# Tree-based models

Concrete ML provides several of the most popular `classification`

and `regression`

tree models that can be found in scikit-learn:

Concrete ML | scikit-learn |
---|---|

Concrete ML also supports XGBoost's `XGBClassifier`

and `XGBRegressor`

:

Concrete ML | XGboost |
---|---|

For a formal explanation of the mechanisms that enable FHE-compatible decision trees, please see the following paper: Privacy-Preserving Tree-Based Inference with Fully Homomorphic Encryption, arXiv:2303.01254

As the maximum depth parameter of decision trees and tree-ensemble models strongly increases the number of nodes in the trees, we recommend using the XGBoost models which achieve better performance with lower depth.

## Example

Here's an example of how to use this model in FHE on a popular data-set using some of scikit-learn's pre-processing tools. A more complete example can be found in the XGBClassifier notebook.

Similarly, the decision boundaries of the Concrete ML model can be plotted and compared to the results of the classical XGBoost model executed in the clear. A 6-bit model is shown in order to illustrate the impact of quantization on classification. Similar plots can be found in the Classifier Comparison notebook.

## Quantization parameters

This graph above shows that, when using a sufficiently high bit-width, quantization has little impact on the decision boundaries of the Concrete ML FHE decision tree models. As quantization is done individually on each input feature, the impact of quantization is strongly reduced. This means that FHE tree-based models reach a similar level of accuracy as their floating point equivalents. Using 6 bits for quantization means that the Concrete ML model reaches, or exceeds, the floating point accuracy. The number of bits for quantization can be adjusted through the `n_bits`

parameter.

When `n_bits`

is set to a low value, the quantization process may sometimes create some artifacts that could lead to a decrease in accuracy. At the same time, the execution speed in FHE could improve. In this way, it is possible to adjust the accuracy/speed trade-off, and some accuracy can be recovered by increasing the `n_estimators`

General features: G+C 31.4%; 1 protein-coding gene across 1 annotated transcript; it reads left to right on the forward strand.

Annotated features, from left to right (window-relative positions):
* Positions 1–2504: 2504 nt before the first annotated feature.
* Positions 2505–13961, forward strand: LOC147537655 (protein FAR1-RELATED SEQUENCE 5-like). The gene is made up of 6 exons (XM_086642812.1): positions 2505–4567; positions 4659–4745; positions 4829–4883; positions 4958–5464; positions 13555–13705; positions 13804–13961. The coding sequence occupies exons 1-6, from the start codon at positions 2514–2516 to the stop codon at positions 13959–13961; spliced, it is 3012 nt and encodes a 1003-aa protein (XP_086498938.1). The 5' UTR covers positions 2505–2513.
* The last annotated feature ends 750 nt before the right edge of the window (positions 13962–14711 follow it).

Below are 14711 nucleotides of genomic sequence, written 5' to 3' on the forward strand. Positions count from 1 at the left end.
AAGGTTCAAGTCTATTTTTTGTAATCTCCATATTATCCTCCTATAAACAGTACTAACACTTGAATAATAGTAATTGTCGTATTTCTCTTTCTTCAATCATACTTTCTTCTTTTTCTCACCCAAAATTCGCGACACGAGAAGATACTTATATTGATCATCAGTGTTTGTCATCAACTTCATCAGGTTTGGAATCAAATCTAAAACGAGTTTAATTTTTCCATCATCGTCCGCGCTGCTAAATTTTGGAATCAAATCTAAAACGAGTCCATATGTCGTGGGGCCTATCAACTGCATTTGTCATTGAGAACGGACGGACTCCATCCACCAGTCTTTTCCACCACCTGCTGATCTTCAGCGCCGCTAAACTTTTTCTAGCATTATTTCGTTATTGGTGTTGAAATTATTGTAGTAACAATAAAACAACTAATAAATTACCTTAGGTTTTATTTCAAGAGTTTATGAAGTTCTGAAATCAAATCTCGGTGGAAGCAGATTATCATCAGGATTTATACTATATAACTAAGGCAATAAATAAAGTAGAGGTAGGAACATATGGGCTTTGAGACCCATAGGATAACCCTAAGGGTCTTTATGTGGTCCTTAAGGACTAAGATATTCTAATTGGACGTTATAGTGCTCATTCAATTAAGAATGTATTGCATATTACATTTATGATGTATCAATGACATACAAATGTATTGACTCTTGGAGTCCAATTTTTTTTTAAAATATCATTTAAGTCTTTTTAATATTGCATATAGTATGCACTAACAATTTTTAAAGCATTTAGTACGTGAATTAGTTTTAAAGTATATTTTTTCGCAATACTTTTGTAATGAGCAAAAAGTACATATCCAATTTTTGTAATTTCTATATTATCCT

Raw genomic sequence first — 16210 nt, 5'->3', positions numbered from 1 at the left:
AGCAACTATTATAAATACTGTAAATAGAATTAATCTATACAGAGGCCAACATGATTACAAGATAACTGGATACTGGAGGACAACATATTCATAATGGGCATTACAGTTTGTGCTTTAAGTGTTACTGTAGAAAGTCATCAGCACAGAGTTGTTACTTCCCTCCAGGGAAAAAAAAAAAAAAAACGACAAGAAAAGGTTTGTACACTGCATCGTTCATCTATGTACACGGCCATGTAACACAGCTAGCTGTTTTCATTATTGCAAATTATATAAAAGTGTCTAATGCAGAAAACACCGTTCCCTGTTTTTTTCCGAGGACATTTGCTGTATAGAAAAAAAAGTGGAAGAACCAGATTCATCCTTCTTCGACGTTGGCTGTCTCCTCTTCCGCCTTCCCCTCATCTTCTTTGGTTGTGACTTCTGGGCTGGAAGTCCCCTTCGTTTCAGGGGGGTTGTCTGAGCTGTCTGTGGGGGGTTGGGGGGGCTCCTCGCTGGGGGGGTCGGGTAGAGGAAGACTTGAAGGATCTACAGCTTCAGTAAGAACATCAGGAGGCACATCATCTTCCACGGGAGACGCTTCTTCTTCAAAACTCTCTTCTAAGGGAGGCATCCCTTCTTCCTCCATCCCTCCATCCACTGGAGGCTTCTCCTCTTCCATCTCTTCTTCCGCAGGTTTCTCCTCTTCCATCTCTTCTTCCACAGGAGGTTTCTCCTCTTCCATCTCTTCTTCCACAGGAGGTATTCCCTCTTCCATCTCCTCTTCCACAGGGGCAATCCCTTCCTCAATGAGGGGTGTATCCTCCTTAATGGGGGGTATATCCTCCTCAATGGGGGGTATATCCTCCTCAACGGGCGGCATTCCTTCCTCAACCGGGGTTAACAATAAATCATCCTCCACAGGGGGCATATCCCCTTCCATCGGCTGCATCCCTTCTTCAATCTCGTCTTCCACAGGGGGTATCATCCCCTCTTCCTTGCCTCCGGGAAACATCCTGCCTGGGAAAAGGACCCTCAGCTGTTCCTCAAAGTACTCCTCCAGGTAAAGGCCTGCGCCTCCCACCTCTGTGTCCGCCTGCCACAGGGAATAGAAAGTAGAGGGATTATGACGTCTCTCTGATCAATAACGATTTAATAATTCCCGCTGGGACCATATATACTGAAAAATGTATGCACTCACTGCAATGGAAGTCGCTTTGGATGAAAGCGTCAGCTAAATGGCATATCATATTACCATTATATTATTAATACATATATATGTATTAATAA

parameter.

The following graph shows that using 5-6 bits of quantization is usually sufficient to reach the performance of a non-quantized XGBoost model on floating point data. The metrics plotted are accuracy and F1-score on the `spambase`

data-set.

## FHE Inference time considerations

The inference time in FHE is strongly dependant on the maximum circuit bit-width. For trees, in most cases, the quantization bit-width will be the same as the circuit bit-width. Therefore, reducing the quantization bit-width to 4 or less will result in fast inference times. Adding more bits will increase FHE inference time exponentially.

In some rare cases, the bit-width of the circuit can be higher than the quantization bit-width. This could happen when the quantization bit-width is low but the tree-depth is high. In such cases, the circuit bit-width is upper bounded by `ceil(log2(max_depth + 1) + 1)`

.

For more information on the inference time of FHE decision trees and tree-ensemble models please see Privacy-Preserving Tree-Based Inference with Fully Homomorphic Encryption, arXiv:2303.01254.

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